It'd have been one thing if that was the extent of Steven S. DeKnight's commentary on the situation, but it was just the beginning. The writer/producer/director is known for being as vocal as one can be on social media, and he certainly didn't disappoint over the next week or so when engaging with others who both agreed and disagreed with his stance. Not that many took the time to understand what his actual stance was, and were content to just rattle off about their own thoughts. 

But across the lengthy stretch in which this topic has bounced around DeKnight's Twitter feed, he's repeatedly stressed what his actual issue is, while also being very appreciative and complimentary regarding Jenna Ortega in any other capacity beyond "publicly criticizing the show's writers." Here's a handful of his comments on that front:

  • It’s bad form to shit on your colleagues in public. Period. Again, I’d feel the same way if the showrunners did the same thing to her.
  • I think she's fantastic on screen. And I sincerely hope realizes why what she said has upset so many writers. We're in the trenches together. We need to publicly support each other.
  • [in response to racially motivated accusations] Respectfully, you’re way off here. I’m responding to an actor who made the very poor choice to publicly throw her showrunner/writers under a bus because she disagreed with their writing. Race and gender have zero to do with it. And I’ve been very clear that I love her work. But what she did was extremely bad form in this industry for anyone. Period.
  • Any of her criticisms may have been valid and she absolutely should have brought them up with the showrunners. That’s how the process works. But what you don’t do is badmouth your writers in an interview. Just like writers/showrunners should never publicly badmouth their actors. It works both ways.

To be sure, many people commenting on his thoughts were in complete agreement, and there were also those who debated him with the full understanding of where he was coming from, as opposed to baseless bashing.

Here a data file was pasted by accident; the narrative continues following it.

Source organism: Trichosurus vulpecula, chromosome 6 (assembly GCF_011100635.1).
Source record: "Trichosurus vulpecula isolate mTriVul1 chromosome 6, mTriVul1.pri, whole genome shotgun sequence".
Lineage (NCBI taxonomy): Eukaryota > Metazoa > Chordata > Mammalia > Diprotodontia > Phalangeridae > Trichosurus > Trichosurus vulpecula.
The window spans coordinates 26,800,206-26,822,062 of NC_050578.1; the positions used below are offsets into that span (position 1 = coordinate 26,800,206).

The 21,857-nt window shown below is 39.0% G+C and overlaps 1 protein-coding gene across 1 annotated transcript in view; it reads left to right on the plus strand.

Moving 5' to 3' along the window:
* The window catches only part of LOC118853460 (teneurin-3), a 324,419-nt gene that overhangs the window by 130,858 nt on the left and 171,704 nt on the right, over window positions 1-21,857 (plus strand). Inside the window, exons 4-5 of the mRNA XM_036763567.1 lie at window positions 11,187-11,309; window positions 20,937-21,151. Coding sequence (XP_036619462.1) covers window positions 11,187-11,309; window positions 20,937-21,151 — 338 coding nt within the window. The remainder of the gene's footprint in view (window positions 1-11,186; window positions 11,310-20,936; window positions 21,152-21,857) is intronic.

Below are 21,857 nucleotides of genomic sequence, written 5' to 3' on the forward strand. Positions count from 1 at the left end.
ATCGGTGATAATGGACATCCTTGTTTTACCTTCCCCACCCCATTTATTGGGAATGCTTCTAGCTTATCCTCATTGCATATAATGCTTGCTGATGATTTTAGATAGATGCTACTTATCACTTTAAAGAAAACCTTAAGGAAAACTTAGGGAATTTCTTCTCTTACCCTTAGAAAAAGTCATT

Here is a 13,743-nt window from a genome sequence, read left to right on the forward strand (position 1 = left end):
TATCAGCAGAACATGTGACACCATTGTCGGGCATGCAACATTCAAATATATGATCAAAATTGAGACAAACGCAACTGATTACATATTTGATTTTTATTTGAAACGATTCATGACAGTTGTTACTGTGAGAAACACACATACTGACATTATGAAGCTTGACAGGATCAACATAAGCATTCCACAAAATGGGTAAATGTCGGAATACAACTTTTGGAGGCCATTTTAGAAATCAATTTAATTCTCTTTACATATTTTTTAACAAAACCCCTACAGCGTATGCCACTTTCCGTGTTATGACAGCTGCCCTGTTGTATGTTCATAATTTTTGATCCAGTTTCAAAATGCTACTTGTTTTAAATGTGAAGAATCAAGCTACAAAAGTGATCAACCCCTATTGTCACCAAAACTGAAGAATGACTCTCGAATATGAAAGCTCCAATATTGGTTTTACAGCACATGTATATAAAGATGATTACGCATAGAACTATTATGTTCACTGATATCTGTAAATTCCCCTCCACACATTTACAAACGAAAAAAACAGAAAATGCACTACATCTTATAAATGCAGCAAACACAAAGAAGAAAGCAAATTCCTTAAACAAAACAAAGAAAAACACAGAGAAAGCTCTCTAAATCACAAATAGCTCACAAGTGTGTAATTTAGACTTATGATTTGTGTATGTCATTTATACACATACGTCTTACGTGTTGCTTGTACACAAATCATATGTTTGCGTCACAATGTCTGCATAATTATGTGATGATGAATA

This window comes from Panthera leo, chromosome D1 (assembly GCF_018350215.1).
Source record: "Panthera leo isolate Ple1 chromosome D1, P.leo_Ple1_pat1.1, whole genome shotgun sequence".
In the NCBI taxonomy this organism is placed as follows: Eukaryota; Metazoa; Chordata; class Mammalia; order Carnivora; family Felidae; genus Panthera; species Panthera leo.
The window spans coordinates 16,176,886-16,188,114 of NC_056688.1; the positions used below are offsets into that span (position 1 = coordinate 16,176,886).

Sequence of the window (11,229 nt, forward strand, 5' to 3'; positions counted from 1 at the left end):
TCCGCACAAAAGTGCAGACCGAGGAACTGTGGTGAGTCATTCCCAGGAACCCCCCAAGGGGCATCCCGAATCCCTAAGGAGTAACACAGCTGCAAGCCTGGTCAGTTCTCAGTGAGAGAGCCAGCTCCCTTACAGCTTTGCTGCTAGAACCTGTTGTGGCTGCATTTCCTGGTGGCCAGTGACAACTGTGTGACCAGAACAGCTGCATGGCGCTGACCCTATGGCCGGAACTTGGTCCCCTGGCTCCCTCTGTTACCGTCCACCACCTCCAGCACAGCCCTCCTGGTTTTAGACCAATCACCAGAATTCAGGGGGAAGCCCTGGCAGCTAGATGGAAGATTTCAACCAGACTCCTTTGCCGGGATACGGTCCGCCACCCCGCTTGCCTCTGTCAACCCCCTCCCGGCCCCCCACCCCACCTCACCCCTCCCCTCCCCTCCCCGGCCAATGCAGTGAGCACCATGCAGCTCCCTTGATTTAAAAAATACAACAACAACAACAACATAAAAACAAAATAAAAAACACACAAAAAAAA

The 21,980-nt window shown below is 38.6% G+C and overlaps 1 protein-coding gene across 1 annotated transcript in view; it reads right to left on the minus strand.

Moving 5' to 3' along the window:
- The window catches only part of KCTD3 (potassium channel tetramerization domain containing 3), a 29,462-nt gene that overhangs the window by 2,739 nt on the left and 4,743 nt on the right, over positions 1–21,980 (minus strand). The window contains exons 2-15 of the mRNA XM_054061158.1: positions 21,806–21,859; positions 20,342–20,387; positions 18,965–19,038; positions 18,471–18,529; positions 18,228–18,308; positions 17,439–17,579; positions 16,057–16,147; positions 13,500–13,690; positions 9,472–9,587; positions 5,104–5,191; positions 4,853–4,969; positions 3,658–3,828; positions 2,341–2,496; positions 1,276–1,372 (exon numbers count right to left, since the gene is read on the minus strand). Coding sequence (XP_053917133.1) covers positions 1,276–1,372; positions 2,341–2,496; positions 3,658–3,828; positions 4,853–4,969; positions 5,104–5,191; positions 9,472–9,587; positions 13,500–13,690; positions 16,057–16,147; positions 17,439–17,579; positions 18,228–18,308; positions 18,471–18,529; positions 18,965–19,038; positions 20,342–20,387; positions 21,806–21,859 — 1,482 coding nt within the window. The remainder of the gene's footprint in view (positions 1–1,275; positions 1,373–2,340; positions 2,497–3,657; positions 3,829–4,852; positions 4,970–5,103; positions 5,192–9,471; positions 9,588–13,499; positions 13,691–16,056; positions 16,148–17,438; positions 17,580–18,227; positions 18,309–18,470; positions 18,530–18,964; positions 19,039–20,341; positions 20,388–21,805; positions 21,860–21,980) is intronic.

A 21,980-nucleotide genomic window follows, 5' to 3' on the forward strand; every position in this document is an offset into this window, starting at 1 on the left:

Is It Over Now? Maybe

It seems like Steven S. DeKnight finally wrapped things up regarding Wednesday and Jenna Ortega this week, with a few compassionate exchanges with some who actually did come around to grasping his point after first thinking he was attacking Ortega for no reason.

And perhaps finally, DeKnight also shared a plea for everyone to take a second to think about being nice, instead of instinctively oozing vitriol at every disagreement. 

Back to work. Try, as always, to be kind to each other even when we vehemently disagree. And yes, there are times that I need to heed my own advice. We are all emotional works-in-progress. Love to all of you.

Probably slightly less love to the many people who got blocked and muted during that week-long stretch, but still. 

Wednesday is available to stream for anyone with a Netflix subscription, while DeKnight's classic action/adventure Spartacus (and many other awesome shows) can be streamed with a Starz subscription. And stay tuned for more about the new Spartacus project that he's putting together.

Nick Venable
Assistant Managing Editor

Nick is a Cajun Country native and an Assistant Managing Editor with a focus on TV and features. His humble origin story with CinemaBlend began all the way back in the pre-streaming era, circa 2009, as a freelancing DVD reviewer and TV recapper.  Nick leapfrogged over to the small screen to cover more and more television news and interviews, eventually taking over the section for the current era and covering topics like Yellowstone, The Walking Dead and horror. Born in Louisiana and currently living in Texas — Who Dat Nation over America’s Team all day, all night — Nick spent several years in the hospitality industry, and also worked as a 911 operator. If you ever happened to hear his music or read his comics/short stories, you have his sympathy.